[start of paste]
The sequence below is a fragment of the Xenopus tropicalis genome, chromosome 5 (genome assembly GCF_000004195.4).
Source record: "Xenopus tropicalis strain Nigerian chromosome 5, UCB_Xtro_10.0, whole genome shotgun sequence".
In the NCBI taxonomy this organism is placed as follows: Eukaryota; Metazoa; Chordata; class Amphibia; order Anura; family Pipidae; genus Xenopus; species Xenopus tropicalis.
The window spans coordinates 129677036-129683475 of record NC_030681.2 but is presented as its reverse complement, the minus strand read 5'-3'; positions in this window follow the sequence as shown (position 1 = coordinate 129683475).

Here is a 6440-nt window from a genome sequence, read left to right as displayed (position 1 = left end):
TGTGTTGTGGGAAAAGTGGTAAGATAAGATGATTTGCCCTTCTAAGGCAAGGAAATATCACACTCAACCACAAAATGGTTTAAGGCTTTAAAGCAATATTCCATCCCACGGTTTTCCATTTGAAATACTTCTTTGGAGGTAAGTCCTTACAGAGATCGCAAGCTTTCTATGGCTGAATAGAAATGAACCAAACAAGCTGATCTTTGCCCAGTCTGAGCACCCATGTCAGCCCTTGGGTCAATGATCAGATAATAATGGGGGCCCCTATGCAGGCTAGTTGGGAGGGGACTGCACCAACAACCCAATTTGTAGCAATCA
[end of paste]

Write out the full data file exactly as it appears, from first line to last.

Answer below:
The sequence below is a fragment of the Xenopus tropicalis genome, chromosome 5 (genome assembly GCF_000004195.4).
Source record: "Xenopus tropicalis strain Nigerian chromosome 5, UCB_Xtro_10.0, whole genome shotgun sequence".
In the NCBI taxonomy this organism is placed as follows: Eukaryota; Metazoa; Chordata; class Amphibia; order Anura; family Pipidae; genus Xenopus; species Xenopus tropicalis.
The window spans coordinates 129677036-129683475 of record NC_030681.2 but is presented as its reverse complement, the minus strand read 5'-3'; positions in this window follow the sequence as shown (position 1 = coordinate 129683475).

Here is a 6440-nt window from a genome sequence, read left to right as displayed (position 1 = left end):
TGTGTTGTGGGAAAAGTGGTAAGATAAGATGATTTGCCCTTCTAAGGCAAGGAAATATCACACTCAACCACAAAATGGTTTAAGGCTTTAAAGCAATATTCCATCCCACGGTTTTCCATTTGAAATACTTCTTTGGAGGTAAGTCCTTACAGAGATCGCAAGCTTTCTATGGCTGAATAGAAATGAACCAAACAAGCTGATCTTTGCCCAGTCTGAGCACCCATGTCAGCCCTTGGGTCAATGATCAGATAATAATGGGGGCCCCTATGCAGGCTAGTTGGGAGGGGACTGCACCAACAACCCAATTTGTAGCAATCA